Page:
Chi-Fu is pompous and is disliked by most of the cast. He also believes that women are inherently inferior to men, a belief that persists even after Mulan saves China. (Unfortunately, this is a belief that is common among the Chinese to this day, although housewives aren't as common as they were in imperial China). He also belittles Shang, voicing the opinion that Shang only received his position through family ties (a not unreasonable assumption, seeing as his father was the General of the army).
Despite his self-inflated belief of himself, he is very whiny and cowardly. He hates Mulan solely because she is a woman, and in the Broadway Jr. show, his hatred for her is expanded to include him attempting to silence her by trying to choke her to death. Because of his pompous attitude he is often teased by the soldiers (ex. In the song "a girl worth fighting for", when he sings,"I got a girl back home who's unlike any other" Yao sings back with "yeah, the only girl who'd love him is his mother").
Despite his negative behavior, he does show a positive trait in being industrious and loyal to the Emperor, as when the Emperor ordered the distribution of conscription notices to all of China, Chi-Fu went as far as to distribute them himself.
Chi-Fu first appears when General Li arrives to inform the Emporer of the Hun invasion, of which Chi-Fu expresses disbelief, citing the strength of the Great Wall. However, the Emperor takes the threat seriously and tasks Chi-Fu with distributing conscription notices to all of China. The notices require one man from every family to serve in the army.
During this task, Chi-Fu comes to Mulan's village, and announces the Emperor's orders. He is insulted when Mulan pleads with him to spare her father, citing Fa Zhou's previous war service. Here he first shows his sexism, telling Fa Zhou to teach his daughter silence in the presence of men, not even dignifying her with a reply to her face.
After this task is done, Chi-Fu is next seen with General Li at the military camp. He is dismayed to find that General Li promotes Li ShangtoCaptain, and puts Shang in charge of training the new recruits, believing Li Shang is too inexperienced, and irritated that he got the promotion simply because he is General Li's son. Chi-Fu is charged with observing the training, and when the recruits are ready, to allow them to report to General Li with the rest of the army. Though the recruits technically complete their training, Chi-Fu points out to Li (with relative validity) that this does not make them soldiers. Chi-Fu then goes off to bathe, but quickly leaves after being bullied by the army men. Mushu, disguised as an army messenger, delivers him a forged message, which has "orders" that Shang's troops are needed at the war front.
Chi-Fu is next seen during the Girl Worth Fighting For song sequence, citing his own girl back home (his mother), which brings much mocking from the troops. He hides for most of the Hun battle (he is, after all, not a soldier), but is next seen discovering Mulan's identity as a woman. He reveals the news to the troops and cites law which states that Mulan must be executed, as women are forbidden to join the army. Shang spares her, as he owes Mulan a debt from when Mulan saved his life during the battle. Chi-Fu attempts to argue the matter, but gives in when Shang orders the army to move out.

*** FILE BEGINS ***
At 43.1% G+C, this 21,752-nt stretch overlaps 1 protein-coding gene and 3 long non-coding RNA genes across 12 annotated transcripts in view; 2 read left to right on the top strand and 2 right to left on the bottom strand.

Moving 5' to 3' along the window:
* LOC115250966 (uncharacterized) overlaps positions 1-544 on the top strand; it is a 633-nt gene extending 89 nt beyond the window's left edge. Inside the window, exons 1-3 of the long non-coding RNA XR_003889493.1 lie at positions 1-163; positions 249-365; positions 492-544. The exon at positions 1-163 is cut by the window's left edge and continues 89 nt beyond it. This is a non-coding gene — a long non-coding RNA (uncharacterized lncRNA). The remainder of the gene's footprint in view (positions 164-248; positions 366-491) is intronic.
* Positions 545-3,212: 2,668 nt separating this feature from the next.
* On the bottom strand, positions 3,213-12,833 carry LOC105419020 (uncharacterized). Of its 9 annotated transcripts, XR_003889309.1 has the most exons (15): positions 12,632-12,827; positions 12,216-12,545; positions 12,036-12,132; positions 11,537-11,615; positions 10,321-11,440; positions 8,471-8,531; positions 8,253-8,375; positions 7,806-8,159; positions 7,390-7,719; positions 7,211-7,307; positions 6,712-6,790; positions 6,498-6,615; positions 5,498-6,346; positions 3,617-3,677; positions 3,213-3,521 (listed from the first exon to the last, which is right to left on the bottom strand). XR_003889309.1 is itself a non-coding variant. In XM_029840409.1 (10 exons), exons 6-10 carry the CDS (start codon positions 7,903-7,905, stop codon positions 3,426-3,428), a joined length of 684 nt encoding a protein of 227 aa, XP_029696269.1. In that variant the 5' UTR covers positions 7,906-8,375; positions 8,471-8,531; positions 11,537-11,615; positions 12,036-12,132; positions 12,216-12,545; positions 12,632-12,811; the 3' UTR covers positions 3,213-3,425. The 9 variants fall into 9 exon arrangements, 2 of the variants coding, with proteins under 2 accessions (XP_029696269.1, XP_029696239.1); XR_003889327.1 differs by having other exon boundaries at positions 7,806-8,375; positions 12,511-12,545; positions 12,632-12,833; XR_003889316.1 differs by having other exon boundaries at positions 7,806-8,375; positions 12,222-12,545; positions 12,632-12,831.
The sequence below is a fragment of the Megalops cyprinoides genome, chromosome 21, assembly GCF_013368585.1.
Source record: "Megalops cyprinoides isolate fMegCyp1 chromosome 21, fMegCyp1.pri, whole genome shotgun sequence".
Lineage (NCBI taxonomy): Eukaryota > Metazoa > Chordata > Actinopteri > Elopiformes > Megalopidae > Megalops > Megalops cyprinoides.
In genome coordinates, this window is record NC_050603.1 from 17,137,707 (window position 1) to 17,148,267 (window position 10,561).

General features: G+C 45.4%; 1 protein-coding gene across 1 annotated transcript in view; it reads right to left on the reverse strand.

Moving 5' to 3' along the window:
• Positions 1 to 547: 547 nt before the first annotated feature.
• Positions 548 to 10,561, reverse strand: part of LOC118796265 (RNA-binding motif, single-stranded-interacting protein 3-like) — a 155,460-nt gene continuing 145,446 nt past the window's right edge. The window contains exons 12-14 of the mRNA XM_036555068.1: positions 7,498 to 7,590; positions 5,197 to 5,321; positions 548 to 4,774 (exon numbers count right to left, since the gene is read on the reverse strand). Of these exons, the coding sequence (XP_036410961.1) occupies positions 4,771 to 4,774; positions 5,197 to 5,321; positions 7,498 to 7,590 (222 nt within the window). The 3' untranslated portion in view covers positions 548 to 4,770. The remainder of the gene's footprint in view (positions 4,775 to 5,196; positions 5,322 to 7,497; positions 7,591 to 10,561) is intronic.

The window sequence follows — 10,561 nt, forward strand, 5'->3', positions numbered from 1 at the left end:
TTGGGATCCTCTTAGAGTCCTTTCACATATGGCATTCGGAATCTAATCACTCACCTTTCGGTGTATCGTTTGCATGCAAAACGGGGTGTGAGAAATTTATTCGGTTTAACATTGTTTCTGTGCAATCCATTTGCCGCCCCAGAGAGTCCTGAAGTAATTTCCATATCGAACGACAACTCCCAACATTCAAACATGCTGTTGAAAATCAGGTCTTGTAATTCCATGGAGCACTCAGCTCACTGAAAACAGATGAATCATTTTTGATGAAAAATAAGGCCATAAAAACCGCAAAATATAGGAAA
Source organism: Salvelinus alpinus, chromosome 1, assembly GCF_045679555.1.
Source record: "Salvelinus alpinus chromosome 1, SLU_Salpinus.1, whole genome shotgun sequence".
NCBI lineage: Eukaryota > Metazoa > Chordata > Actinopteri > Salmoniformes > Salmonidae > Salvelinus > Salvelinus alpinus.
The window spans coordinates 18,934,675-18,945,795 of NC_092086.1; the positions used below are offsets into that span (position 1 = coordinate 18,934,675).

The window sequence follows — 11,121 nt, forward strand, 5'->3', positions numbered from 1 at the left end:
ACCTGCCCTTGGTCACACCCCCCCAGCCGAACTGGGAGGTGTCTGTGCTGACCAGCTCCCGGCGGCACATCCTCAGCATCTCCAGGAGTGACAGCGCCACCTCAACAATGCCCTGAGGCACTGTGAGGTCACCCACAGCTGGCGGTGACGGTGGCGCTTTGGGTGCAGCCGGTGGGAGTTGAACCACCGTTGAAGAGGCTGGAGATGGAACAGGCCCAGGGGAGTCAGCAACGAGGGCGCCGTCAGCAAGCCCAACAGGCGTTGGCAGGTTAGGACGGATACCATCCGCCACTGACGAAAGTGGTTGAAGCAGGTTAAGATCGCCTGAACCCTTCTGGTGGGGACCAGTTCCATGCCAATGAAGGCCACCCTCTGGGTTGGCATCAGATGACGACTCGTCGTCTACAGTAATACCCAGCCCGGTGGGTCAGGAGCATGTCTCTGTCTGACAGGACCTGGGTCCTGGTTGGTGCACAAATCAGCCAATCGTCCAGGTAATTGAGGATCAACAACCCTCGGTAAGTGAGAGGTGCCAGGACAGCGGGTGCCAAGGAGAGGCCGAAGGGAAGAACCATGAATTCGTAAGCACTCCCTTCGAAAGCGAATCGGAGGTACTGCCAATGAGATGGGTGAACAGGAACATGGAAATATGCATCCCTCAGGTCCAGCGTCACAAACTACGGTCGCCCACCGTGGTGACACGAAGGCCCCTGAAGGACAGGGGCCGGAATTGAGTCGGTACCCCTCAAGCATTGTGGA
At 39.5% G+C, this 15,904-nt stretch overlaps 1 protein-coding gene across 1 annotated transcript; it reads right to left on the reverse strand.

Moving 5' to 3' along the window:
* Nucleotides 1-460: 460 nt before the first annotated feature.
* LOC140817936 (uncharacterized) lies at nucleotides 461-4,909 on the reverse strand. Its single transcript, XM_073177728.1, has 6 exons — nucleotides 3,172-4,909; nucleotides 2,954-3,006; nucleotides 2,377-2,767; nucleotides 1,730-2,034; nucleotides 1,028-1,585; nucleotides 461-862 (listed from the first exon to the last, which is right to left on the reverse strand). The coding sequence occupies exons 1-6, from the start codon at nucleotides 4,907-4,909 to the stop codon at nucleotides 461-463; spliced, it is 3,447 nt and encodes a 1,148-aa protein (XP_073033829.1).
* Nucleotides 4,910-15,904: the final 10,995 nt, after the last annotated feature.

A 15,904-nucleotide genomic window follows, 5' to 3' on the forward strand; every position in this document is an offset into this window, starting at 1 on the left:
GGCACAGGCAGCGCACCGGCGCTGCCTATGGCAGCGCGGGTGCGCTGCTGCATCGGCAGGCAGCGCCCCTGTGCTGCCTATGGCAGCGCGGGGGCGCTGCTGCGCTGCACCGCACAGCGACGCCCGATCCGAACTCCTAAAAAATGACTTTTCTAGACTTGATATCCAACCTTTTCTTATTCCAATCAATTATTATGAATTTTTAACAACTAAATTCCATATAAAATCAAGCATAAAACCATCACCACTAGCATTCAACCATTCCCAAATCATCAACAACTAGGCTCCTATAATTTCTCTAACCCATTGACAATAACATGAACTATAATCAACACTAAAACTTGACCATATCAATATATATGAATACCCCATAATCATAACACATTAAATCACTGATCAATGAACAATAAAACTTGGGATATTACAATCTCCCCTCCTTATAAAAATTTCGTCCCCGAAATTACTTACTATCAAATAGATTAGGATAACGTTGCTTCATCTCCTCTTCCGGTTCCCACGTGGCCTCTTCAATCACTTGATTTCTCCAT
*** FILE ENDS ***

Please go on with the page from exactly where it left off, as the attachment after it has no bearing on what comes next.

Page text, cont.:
Chi-Fu returns to the Imperial City, alongside the army, to a hero's welcome. He is shown to be the only one truly happy, however, as the rest of the platoon is upset about losing Mulan. Chi-Fu disappears for most of the final battle against the Huns. He reappears after Mulan's defeat of Shan-Yu, angered at his official's hat being burned by the fireworks, citing it as a deliberate attempt on his life. When Shang defends her, noting that Mulan is a hero, Chi-Fu dismisses the thought by arrogantly stating his belief that as a woman, Mulan will never be worth anything. Shang angrily prepares to assault Chi-Fu, but is stopped by the Emperor. Chi-Fu then shows a grin when the Emperor begins to list the faults Mulan has commited, but is shocked when the Emperor instead honors Mulan by bowing to her, and is the first to follow his example by throwing himself down to kow-tow (an Eastern bowing position; kneeling with one's face and palms to the floor).
When the Emperor offers Mulan a council position, Chi-Fu attempts to downplay the offer, citing that there are no open council positions, but faints when the Emperor offers Chi-Fu's own consul position. However, Mulan declined the offer, leaving Chi-Fu's fate unclear. He is not seen again for the rest of the film.
TV Show Appearances
House of Mouse
Chi-Fu appears in the episode "House of Genius".
Songs sung by Chi-Fu
- Unnamed Mother
- Though he is not a Hun, Chi-Fu can be seen as an antagonist, especially to Mulan. He is the one who ordered her father to go to war, silencing her protests. He also encouraged Shang to execute Mulan for lying to the army, regardless of her recent acts of heroism. This is all due to his hatred for women, which is never explained. He is the second character to have negative attitudes and opinions for women and girls, the first is Gaston in Beauty and the Beast.
- Although Chi-Fu does not appear in Mulan II, the royal advisor to Lord Chin, ruler of the kingdom of Qui-Gong, strongly resembles him.
- Chi Fu means "to bully."
- He is similar to Mortimer Mouse as they are both sexist.
- Japanese : Yoshito Yasuhara
- English : James Hong
all information on Chi-Fu came from http://disney.wikia.com/wiki/Chi-Fu